c9e0e2  No.2083[Reply]

Chapter XVII.—The Christians are refused Polycarp’s body.

But when the adversary of the race of the righteous, the envious, malicious, and wicked one, perceived the impressive463 nature of his martyrdom, and [considered] the blameless life he had led from the beginning, and how he was now crowned with the wreath of immortality, having beyond dispute received his reward, he did his utmost that not the least memorial of him should be taken away by us, although many desired to do this, and to become possessors464 of his holy flesh. For this end he suggested it to Nicetes, the father of Herod and brother of Alce, to go and entreat the governor not to give up his body to be buried, “lest,” said he, “forsaking Him 43that was crucified, they begin to worship this one.” This he said at the suggestion and urgent persuasion of the Jews, who also watched us, as we sought to take him out of the fire, being ignorant of this, that it is neither possible for us ever to forsake Christ, who suffered for the salvation of such as shall be saved throughout the whole world (the blameless one for sinners465), nor to worship any other. For Him indeed, as being the Son of God, we adore; but the martyrs, as disciples and followers of the Lord, we worthily love on account of their extraordinary466affection towards their own King and Master, of whom may we also be made companions467 and fellow-disciples!

464    The Greek, literally translated, is, “and to have fellowship with his holy flesh

https://www.ccel.org/ccel/schaff/anf01.iv.iv.xvii.html

Is this idol worship?

ecd149  No.2084

This is idolatry. Church fathers are false prophets


125ea6  No.2088

>>2084

Bait


4339f7  No.2098

sage and hide


120eec  No.2170

Yes. As an ex baptist, my pastor told me that is idolatry, like every early christian


af61e4  No.2171

File: b9dcf9be6622b27⋯.jpg (6.44 KB, 270x187, 270:187, images.jpg)

>>2170

(you)




File: 89aaa36c43bc482⋯.png (400.43 KB, 1080x1920, 9:16, 89aaa36c43bc482412de8f7da9….png)

0dad66  No.2155[Reply]

I saw some 2nd-3rd century inscriptions from early christians and I realized, why is it so idolatrous?

You cant pray for the dead or talk to them. That's wrong

c728ce  No.2158

sage and hide all Malaysian shitposts


ba28af  No.2160

>>2158

Stay mad Baptist


a21733  No.2166

John Ryland’s Papyrus:

Beneath your compassion

we take refuge, Theotokos.

Our petitions do not despise in time of trouble,

but from dangers ransom us,

Only Holy, Only Blessed

3rd Century Letter [5]

Egypt, Circa AD 250

3rd Century Papyrus:

As we sing to Father Son and Holy Spirit, may all the powers join with us to say Amen. To the only giver of all good things be power and praise. Amen.

Probably Egyptian, 3rd Century AD hymn [4]

Origen of Alexandria:

Now supplication and plea and thanksgiving may be offered to people without impropriety. Two of them, namely pleading and thanksgiving, might be offered not only to saints but to people alone in general, whereas supplication should be offered to saints alone, should there be found a Paul or a Peter, who may benefit us and make us worthy to attain authority for the forgiveness of sins.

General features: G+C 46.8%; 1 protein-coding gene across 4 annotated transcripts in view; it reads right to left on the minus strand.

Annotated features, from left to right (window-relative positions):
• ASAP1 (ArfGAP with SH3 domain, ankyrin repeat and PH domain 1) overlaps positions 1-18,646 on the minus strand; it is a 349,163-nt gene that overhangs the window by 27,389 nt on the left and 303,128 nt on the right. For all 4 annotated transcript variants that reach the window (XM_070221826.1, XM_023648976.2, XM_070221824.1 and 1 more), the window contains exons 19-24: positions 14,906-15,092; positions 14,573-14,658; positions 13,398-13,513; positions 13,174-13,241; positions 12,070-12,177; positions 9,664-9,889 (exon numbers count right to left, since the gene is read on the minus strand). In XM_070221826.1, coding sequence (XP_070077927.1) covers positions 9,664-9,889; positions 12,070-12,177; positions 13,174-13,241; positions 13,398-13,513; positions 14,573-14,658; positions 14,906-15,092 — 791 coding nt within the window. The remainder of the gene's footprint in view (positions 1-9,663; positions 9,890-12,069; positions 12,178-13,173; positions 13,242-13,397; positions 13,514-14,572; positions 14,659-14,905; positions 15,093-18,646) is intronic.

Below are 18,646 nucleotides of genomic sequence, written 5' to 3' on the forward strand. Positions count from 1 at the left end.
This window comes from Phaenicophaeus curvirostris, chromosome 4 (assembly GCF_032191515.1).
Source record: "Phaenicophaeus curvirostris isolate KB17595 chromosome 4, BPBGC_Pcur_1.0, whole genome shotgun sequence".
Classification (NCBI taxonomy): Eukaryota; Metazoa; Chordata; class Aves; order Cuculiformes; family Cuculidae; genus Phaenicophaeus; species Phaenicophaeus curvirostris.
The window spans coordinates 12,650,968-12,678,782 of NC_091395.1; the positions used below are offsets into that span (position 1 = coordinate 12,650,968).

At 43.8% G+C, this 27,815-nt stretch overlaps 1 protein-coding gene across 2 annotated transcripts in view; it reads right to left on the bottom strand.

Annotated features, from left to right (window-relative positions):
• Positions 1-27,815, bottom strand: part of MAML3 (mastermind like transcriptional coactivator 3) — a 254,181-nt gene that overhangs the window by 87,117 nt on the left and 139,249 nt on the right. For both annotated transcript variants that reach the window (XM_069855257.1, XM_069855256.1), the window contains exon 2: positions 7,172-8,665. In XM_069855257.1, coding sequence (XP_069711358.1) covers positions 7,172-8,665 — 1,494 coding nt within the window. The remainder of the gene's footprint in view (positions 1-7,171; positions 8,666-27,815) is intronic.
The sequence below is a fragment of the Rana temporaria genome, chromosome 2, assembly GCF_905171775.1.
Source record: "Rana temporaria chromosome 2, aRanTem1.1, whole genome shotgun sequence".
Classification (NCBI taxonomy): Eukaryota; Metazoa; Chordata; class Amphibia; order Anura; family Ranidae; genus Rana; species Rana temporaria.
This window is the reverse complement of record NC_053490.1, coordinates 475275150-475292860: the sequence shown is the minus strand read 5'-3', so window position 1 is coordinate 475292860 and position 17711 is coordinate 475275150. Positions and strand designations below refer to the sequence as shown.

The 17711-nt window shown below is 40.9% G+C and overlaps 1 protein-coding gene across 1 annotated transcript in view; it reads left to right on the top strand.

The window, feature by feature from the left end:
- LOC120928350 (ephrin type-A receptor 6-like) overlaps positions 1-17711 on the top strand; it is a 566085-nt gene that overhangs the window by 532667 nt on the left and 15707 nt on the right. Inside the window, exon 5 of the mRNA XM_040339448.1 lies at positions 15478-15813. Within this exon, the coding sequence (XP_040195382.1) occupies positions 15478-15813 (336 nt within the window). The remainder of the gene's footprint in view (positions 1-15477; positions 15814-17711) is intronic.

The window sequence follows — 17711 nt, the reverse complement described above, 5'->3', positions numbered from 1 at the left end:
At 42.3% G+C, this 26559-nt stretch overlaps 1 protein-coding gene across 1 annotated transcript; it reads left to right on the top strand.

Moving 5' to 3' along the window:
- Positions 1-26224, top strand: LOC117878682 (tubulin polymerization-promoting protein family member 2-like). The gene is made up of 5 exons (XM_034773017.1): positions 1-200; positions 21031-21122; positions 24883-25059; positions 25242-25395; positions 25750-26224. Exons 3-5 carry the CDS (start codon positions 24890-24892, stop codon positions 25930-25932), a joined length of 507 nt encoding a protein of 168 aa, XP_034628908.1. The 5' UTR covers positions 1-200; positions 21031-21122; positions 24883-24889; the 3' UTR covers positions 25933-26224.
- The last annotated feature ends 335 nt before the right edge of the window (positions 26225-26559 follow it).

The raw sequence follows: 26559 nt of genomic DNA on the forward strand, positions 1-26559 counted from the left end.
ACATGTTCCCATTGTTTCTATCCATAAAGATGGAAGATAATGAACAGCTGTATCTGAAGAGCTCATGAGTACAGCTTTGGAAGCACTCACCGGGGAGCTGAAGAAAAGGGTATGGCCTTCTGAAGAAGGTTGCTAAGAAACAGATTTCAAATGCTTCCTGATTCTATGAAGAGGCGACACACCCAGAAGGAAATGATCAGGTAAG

On Prayer, 14.6 [3]

Alexandria, Circa AD 253

St. Hippolytus of Rome:

Tell me, you three boys, remember me, I entreat you, that I also may obtain the same lot of martyrdom with you, who was the fourth person with you who was walking in the midst of the furnace and who was hymning to God with you as from one mouth? Describe to us his form and beauty so that we also, seeing him in the flesh, may recognize him.

Commentary on Daniel, 30.1[2]

Rome, Circa AD 202-211

Why did Post too long. Click here to view the full text.




File: ddebe7c7b03cb08⋯.jpg (553.54 KB, 1075x1200, 43:48, Screenshot_20190112-103630….jpg)

File: 47189dbb3b0b180⋯.jpg (521.25 KB, 1079x1012, 1079:1012, Screenshot_20190112-103707….jpg)

File: b1c6f4bf35d29a3⋯.jpg (680.32 KB, 1065x1441, 1065:1441, Screenshot_20190112-103718….jpg)

File: ec73b8061edd6b7⋯.jpg (703.82 KB, 1069x1430, 1069:1430, Screenshot_20190112-103729….jpg)

File: 65c434113ff15db⋯.jpg (786.57 KB, 1080x1460, 54:73, Screenshot_20190112-103742….jpg)

3abe36  No.2051[Reply]

My Baptist pastor asked me to read about the early Christians to see how Baptists are in fact Apostolic. All I see are Proto Papism. Why?

b4e3d7  No.2074

Has your autism been diagnosed yet?


c22155  No.2079

Baptists explain


89a0dd  No.2093

[-]


f0ff2e  No.2162

Baptists btfo


cd1ce6  No.2165

John Ryland’s Papyrus:

Beneath your compassion

we take refuge, Theotokos.

Our petitions do not despise in time of trouble,

but from dangers ransom us,

Only Holy, Only Blessed

3rd Century Letter [5]

Egypt, Circa AD 250

3rd Century Papyrus:

As we sing to Father Son and Holy Spirit, may all the powers join with us to say Amen. To the only giver of all good things be power and praise. Amen.

Probably Egyptian, 3rd Century AD hymn [4]

Origen of Alexandria:

Now supplication and plea and thanksgiving may be offered to people without impropriety. Two of them, namely pleading and thanksgiving, might be offered not only to saints but to people alone in general, whereas supplication should be offered to saints alone, should there be found a Paul or a Peter, who may benefit us and make us worthy to attain authority for the forgiveness of sins.

On Prayer, 14.6 [3]

Alexandria, Circa AD 253

St. Hippolytus of Rome:

Tell me, you three boys, remember me, I entreat you, that I also may obtain the same lot of martyrdom with you, who was the fourth person with you who was walking in the midst of the furnace and who was hymning to God with you as from one mouth? Describe to us his form and beauty so that we also, seeing him in the flesh, may recognize him.

Commentary on Daniel, 30.1[2]

Rome, Circa AD 202-211




8fc6e0  No.2164[Reply]